From the Editor
“To say that I didn’t know my great-uncle, Wolfe Levine, would understate things. I didn’t even know of such an uncle, brother of my mother’s father (a grandfather with whom I was close). In retrospect, it’s clear that my great-uncle was simply unmentionable.” In a long essay, writer Howard Husock notes that his great uncle, who suffered from mental illness, was never mentioned.
Society’s view of mental illness has changed much in recent years (good), but some stigma still exists (not so good). How have the public’s views shifted over time?
In our first selection, drawing from JAMA Network Open, we look at a new paper by Bernice A. Pescosolido (of Indiana University) and her co-authors. Reviewing attitudes and beliefs over 22 years, they find that: “this survey study found the first evidence of significant decreases in public stigma toward depression.” That said, not all the results are encouraging. We look at the paper and its clinical implications.
In the second selection, Dr. Elizabeth R. Steuber (of Johns Hopkins University) writes about the stigma faced by those in mental health care. Dr. Steuber, who is a resident of psychiatry, discusses the comments of a patient. She contemplates her work and the potential to change ongoing stigma: “I am hopeful that by leading through example on the medical floors, psychiatry trainees will continue to reshape how the field is seen by society at-large, even if it is only one patient at a time.”
Selection 1: “Trends in Public Stigma of Mental Illness in the US, 1996-2018”
Bernice A. Pescosolido, Andrew Halpern-Manners, Liying Luo, et al.
JAMA Network Open, 21 December 2021
Stigma, the prejudice and discrimination attached to devalued conditions, has been consistently cited as a major obstacle to recovery and quality of life among people with psychiatric disorders. Stigma has been implicated in worsening outcomes for people with serious mental illness, with nearly 40% of this population reporting unmet treatment needs despite available effective treatments. Although some psychiatrists claim that stigma has decreased or is irrelevant, stigma remains concerning to health care professionals, patients, advocacy groups, and policy makers. Research has not supported claims of a decrease in stigma. Moreover, national levels of public stigma have been associated with treatment-seeking intentions and experiences of discrimination reported by people with mental illness. Findings on antistigma interventions also reflect the persistence of stigma; the unclear, limited, or short-term effectiveness of both large-scale messaging and small-scale interventions; and the lack of scalability of many such programs. Herein, we examine US public stigma over a 22-year period to provide a detailed assessment of changes in the nature and magnitude of public stigma over 2 decades for major mental health disorders.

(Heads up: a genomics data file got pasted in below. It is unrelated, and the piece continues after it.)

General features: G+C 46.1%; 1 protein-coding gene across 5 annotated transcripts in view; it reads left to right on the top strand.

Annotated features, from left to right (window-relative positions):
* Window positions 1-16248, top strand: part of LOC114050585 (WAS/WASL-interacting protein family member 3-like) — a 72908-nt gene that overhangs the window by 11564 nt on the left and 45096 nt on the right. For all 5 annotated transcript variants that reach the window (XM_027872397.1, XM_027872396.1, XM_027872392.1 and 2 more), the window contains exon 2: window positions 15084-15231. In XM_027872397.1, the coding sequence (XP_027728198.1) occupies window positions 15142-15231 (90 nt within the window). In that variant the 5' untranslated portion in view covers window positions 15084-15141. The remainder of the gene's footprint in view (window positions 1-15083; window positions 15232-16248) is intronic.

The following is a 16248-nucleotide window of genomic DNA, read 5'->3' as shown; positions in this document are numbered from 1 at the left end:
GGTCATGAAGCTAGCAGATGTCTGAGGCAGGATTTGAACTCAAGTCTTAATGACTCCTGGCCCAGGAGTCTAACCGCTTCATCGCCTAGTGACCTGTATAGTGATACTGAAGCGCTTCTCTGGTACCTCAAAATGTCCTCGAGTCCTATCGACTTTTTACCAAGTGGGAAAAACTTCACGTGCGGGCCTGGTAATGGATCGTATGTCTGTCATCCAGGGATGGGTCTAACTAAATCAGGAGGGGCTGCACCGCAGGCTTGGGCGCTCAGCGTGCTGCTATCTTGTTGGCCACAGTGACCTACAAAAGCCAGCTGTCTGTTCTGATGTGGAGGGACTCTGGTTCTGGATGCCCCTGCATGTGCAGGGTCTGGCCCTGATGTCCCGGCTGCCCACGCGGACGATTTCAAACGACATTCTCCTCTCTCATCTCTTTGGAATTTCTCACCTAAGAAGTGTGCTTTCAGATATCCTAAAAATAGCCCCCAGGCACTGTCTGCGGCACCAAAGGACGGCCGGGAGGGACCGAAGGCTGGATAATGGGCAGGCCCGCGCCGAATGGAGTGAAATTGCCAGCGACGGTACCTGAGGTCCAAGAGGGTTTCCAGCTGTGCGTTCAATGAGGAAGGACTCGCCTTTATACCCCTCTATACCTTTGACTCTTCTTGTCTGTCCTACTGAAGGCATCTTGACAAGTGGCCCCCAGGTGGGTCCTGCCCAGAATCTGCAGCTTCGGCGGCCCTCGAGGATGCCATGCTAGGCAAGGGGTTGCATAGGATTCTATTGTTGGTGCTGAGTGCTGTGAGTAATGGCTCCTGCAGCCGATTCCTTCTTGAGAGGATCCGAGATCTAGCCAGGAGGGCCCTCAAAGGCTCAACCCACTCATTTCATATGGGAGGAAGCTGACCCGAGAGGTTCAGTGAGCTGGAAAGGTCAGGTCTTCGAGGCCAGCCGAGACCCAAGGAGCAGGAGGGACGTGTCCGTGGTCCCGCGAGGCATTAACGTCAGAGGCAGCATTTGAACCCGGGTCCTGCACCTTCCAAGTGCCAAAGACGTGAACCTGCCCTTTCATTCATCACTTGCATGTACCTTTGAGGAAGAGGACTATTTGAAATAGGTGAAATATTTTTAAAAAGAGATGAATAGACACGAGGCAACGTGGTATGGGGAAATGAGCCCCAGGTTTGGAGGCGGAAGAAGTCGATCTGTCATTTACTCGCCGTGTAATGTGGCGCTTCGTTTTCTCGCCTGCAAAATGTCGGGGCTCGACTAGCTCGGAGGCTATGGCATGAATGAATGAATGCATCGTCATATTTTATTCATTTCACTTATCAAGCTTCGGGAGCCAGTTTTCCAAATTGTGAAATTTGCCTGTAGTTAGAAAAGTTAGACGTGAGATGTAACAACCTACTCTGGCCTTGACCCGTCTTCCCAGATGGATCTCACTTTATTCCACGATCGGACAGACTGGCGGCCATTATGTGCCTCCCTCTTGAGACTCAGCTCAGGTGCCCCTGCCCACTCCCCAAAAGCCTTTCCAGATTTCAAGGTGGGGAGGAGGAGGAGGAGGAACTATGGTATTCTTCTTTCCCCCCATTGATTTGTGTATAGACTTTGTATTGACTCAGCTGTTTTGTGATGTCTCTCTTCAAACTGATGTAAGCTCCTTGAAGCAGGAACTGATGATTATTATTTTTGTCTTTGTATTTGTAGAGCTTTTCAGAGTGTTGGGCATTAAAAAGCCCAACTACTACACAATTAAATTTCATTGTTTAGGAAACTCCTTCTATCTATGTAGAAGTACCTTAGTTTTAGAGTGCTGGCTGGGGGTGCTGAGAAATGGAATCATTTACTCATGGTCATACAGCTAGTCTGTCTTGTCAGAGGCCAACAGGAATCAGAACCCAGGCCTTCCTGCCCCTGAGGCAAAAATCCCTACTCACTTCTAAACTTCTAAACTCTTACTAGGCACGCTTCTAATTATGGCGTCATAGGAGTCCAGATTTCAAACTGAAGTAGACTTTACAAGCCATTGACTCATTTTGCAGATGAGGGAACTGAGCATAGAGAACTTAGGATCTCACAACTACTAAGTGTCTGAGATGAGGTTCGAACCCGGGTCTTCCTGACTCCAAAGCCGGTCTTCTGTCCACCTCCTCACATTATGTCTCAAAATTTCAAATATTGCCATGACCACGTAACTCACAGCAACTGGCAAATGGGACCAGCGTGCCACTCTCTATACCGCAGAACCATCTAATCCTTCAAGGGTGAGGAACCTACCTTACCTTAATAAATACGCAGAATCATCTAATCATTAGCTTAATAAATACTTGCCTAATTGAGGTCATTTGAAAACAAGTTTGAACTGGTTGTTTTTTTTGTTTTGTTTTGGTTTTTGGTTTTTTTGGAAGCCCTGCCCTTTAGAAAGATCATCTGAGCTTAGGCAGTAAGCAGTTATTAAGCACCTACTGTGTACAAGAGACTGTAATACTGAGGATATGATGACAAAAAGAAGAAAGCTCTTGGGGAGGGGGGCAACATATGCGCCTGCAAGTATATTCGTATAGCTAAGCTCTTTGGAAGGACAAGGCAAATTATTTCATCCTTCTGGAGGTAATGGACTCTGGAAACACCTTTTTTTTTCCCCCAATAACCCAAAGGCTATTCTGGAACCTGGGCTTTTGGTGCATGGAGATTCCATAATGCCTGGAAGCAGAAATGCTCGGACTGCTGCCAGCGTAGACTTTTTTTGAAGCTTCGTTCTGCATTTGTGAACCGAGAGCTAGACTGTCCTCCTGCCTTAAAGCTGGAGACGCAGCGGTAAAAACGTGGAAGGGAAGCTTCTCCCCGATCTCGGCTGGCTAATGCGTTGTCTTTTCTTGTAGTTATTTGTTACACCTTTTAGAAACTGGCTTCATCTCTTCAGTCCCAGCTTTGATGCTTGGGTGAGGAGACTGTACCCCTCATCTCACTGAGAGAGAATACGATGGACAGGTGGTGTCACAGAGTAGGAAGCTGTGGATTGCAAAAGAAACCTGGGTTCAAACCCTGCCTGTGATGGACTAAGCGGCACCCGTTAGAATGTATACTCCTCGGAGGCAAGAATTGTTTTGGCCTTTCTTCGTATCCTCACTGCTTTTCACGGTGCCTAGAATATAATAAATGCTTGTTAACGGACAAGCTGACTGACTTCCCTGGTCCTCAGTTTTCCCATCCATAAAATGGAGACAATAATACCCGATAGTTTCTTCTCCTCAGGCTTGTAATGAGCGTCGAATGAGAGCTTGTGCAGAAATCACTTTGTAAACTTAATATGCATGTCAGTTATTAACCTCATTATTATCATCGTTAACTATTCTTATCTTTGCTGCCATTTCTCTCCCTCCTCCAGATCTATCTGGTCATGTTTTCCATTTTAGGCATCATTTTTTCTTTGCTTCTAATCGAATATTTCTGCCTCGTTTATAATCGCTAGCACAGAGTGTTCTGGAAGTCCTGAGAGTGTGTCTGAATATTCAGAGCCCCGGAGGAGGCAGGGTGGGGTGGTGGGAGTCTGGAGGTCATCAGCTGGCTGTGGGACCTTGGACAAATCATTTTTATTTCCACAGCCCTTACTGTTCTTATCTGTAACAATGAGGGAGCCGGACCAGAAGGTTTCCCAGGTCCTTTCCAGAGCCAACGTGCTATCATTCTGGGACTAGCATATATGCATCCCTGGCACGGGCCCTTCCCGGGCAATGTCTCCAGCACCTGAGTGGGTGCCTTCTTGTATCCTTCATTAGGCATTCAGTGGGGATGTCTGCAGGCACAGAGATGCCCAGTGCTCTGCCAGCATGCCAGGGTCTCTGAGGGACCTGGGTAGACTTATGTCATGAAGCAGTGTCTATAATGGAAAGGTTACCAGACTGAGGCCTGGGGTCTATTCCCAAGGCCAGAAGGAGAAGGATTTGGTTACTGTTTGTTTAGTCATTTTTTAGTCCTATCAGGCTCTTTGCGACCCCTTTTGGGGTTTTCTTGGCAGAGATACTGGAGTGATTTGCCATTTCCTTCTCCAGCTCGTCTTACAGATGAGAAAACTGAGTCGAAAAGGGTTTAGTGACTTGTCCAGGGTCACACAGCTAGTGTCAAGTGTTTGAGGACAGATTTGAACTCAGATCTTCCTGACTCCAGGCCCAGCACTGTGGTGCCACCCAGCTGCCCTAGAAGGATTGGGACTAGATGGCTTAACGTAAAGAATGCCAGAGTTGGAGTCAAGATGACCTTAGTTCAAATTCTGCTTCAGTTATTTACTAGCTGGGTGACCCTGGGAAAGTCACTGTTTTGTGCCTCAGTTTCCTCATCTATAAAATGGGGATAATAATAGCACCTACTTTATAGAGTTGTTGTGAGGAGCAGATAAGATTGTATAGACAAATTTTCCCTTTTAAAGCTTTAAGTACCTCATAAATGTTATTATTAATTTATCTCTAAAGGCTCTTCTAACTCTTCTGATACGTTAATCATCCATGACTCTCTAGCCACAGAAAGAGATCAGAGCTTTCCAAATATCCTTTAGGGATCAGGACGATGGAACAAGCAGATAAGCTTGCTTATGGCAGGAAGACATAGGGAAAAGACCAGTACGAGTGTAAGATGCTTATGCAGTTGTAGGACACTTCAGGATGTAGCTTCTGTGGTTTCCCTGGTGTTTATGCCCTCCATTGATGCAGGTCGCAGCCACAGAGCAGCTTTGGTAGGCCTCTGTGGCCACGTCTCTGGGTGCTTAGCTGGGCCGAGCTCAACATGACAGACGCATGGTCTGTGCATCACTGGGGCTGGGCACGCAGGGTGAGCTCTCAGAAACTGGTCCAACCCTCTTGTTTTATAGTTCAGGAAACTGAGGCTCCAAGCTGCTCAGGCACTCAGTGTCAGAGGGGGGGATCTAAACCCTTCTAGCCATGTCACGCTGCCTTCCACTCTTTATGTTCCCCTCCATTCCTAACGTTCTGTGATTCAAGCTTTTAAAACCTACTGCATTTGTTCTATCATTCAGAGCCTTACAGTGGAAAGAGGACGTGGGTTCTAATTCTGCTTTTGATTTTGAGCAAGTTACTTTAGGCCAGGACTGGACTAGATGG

So begins a paper by Pescosolido et al.
Here’s what they did:
- They used data collected from the US National Stigma Studies (US-NSS). This included face-to-face interviews (!) conducted in 1996, 2006, and 2018.
- “US-NSSs used a survey experimental design using vignettes describing a fictitious person with behaviors meeting Diagnostic & Statistical Manual of Mental Disorders, Fourth Edition criteria for schizophrenia, major depression, alcohol dependence, and a daily troubles control… The vignette character’s psychiatric condition as well as their self-reported sex (man or woman), race (African American, Hispanic, or White), and educational level (eighth grade, high school, or college) were randomly varied and assigned as experimental characteristics in the stimulus.”
- These interviews were chosen with multistage sampling techniques.
- Respondents were aged 18 years or older.
- “Measures included beliefs about underlying causes (attributions), perceptions of likely violence (danger to others), and rejection (desire for social distance).”
- Statistical analyses were done, including model regression models.
Here’s what they found:
- 4 129 individuals were interviewed in the surveys – to be specific: 1996 (n = 1 438), 2006 (n = 1 520), and 2018 (n = 1 171).
- Demographics. Respondents tended to be women (54.6%) and the majority were White, with a mean age of 44.6.
- “In the earlier period (1996-2006), respondents endorsing scientific attributions (eg, genetics) for schizophrenia (11.8%), depression (13.0%), and alcohol dependence (10.9%) increased.”
- “In the later period (2006-2018), the desire for social distance decreased for depression in work (18.1%), socializing (16.7%), friendship (9.7%), family marriage (14.3%), and group home (10.4%).”
- “Change appeared to be consistent with age and generational shifts among 2 birth cohorts (1937-1946 and 1987-2000).”
A few thoughts:
1. This is a good paper – though not an incredible paper.
2. To summarize the results in a word: progress.
3. The biggest change was observed with depression and in recent years. The authors write: “The more recent period (2006-2018) documented, to our knowledge, the first significant, substantial decrease in stigma, albeit for one mental illness diagnosis: major depression. Fewer survey respondents expressed a desire for social distance from people with depression across nearly all domains, including work and family. Considered in the context of previous research, these decreases are statistically significant, substantively large, and persist in the presence of controls.”